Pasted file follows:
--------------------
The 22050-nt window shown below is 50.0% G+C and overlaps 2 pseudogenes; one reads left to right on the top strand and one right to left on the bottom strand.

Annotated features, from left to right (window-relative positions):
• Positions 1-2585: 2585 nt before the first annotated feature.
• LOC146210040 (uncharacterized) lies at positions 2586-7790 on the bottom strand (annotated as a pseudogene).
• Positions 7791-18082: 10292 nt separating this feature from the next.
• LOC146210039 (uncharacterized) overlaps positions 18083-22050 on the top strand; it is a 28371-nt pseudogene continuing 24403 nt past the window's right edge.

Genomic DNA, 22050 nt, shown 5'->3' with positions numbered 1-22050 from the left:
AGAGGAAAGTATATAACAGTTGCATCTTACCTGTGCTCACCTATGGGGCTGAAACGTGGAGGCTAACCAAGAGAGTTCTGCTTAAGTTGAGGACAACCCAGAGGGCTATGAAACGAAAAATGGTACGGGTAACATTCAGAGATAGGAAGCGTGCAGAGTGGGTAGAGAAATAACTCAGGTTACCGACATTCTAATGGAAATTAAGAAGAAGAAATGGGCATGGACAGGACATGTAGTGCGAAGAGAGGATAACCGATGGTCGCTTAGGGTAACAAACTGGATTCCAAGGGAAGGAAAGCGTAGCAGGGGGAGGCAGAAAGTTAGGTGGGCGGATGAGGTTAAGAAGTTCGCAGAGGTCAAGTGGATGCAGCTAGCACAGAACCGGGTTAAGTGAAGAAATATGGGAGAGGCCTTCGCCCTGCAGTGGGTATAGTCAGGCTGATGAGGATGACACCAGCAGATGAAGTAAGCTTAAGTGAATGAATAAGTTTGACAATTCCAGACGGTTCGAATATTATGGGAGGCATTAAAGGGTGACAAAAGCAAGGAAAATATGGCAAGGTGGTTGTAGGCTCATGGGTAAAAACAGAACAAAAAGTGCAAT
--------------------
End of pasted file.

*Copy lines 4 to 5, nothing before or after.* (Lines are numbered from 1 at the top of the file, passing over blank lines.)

• LOC146210040 (uncharacterized) lies at positions 2586-7790 on the bottom strand (annotated as a pseudogene).
• Positions 7791-18082: 10292 nt separating this feature from the next.